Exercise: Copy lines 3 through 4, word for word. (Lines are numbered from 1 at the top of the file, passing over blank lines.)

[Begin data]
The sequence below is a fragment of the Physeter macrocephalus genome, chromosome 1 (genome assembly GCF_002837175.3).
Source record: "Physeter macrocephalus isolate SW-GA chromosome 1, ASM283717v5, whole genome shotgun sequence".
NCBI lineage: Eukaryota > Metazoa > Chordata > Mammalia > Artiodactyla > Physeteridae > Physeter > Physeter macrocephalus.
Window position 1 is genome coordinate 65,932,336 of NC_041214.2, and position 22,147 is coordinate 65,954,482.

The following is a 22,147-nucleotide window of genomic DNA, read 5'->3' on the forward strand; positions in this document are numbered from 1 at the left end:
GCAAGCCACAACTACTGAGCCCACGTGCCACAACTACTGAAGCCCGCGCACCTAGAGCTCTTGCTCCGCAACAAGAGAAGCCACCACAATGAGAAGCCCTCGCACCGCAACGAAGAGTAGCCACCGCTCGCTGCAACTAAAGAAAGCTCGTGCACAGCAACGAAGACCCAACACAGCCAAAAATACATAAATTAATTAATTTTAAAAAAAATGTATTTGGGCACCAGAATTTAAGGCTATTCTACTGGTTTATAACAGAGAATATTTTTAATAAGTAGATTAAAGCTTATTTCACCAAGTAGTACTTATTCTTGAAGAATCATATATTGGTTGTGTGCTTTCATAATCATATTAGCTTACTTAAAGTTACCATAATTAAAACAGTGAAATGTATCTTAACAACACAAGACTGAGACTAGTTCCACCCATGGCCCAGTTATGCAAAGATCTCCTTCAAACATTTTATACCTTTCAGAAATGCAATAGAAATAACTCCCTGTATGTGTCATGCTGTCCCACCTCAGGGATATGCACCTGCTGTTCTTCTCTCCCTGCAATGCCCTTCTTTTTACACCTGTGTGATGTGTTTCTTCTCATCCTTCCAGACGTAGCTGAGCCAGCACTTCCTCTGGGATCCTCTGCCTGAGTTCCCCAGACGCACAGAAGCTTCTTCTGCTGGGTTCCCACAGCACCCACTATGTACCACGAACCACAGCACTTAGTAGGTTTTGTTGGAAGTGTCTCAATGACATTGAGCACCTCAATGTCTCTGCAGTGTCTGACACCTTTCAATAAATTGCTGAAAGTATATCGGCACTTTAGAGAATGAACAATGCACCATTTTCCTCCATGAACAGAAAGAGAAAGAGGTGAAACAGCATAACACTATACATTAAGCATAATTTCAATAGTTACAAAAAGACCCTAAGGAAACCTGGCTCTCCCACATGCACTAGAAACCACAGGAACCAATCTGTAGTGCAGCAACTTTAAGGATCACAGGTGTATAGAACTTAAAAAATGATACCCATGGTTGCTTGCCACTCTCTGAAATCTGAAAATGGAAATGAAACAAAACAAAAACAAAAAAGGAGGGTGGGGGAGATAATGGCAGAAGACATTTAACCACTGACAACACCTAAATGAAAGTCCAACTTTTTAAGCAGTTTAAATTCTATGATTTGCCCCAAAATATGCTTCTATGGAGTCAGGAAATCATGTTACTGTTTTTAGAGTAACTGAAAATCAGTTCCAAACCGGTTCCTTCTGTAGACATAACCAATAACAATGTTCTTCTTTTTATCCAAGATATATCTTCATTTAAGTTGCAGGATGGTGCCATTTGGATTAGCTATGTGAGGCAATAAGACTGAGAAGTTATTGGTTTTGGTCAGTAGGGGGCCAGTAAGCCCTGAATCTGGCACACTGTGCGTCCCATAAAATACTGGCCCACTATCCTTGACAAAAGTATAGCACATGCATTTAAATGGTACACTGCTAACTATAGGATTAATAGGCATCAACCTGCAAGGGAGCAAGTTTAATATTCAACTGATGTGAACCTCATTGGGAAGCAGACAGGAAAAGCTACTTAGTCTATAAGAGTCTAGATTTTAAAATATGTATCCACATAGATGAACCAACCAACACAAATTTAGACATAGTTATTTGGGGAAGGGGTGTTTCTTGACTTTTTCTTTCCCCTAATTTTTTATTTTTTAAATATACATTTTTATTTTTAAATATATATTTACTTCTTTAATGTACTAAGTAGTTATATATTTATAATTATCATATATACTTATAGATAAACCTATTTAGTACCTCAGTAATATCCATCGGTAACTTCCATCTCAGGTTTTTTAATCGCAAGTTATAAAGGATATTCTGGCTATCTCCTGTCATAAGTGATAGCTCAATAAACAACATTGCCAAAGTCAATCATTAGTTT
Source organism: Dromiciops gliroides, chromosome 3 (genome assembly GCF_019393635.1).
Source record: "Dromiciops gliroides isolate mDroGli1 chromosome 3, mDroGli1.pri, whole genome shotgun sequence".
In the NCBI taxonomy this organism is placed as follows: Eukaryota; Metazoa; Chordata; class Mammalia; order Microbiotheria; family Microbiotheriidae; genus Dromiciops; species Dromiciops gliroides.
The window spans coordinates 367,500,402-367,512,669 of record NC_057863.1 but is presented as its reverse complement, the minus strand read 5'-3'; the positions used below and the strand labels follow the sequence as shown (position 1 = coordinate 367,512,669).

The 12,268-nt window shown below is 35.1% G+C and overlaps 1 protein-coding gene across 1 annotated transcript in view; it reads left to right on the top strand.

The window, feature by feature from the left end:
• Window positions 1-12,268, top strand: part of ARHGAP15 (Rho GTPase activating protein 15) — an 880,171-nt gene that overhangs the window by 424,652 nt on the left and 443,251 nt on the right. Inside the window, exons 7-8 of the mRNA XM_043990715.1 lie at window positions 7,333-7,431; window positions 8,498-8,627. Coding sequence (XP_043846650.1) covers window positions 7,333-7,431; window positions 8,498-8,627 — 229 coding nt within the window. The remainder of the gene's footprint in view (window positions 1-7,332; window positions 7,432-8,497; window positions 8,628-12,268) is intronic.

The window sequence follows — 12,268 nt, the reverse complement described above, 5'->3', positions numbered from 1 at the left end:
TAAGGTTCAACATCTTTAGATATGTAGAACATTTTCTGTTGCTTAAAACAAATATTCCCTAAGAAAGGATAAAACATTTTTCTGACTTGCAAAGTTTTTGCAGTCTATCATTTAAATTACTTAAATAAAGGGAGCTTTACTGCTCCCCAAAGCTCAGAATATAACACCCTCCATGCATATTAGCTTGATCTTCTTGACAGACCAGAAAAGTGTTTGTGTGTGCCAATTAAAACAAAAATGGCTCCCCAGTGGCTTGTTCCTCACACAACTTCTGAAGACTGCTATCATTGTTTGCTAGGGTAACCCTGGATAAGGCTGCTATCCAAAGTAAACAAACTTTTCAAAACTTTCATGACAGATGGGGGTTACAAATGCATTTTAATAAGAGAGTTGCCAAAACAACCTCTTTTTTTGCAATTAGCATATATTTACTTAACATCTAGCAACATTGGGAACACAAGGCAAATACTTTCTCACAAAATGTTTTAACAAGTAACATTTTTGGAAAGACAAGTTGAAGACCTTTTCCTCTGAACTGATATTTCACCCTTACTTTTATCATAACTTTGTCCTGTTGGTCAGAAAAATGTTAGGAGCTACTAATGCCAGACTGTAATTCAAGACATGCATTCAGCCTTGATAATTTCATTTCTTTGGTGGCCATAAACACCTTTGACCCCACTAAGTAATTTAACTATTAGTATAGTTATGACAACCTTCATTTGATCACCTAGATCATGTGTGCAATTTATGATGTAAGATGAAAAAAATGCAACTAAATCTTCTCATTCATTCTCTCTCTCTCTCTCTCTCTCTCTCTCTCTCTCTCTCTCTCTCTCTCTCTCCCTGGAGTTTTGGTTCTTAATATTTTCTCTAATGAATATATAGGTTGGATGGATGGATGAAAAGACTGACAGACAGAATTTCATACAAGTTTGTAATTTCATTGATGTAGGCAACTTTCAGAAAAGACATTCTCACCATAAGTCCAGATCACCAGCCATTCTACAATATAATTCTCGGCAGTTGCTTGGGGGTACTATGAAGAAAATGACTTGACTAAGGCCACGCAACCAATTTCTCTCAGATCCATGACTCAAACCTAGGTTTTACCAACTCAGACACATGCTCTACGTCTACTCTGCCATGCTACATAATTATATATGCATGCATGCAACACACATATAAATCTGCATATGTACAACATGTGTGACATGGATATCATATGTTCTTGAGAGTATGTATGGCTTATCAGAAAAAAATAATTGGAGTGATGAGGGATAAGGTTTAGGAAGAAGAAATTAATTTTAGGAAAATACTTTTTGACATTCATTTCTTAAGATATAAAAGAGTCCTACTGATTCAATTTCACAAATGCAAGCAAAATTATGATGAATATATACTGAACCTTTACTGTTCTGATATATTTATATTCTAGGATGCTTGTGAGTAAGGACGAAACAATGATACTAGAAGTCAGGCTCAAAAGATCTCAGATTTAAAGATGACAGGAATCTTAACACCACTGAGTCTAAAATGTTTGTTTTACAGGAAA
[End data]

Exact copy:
NCBI lineage: Eukaryota > Metazoa > Chordata > Mammalia > Artiodactyla > Physeteridae > Physeter > Physeter macrocephalus.
Window position 1 is genome coordinate 65,932,336 of NC_041214.2, and position 22,147 is coordinate 65,954,482.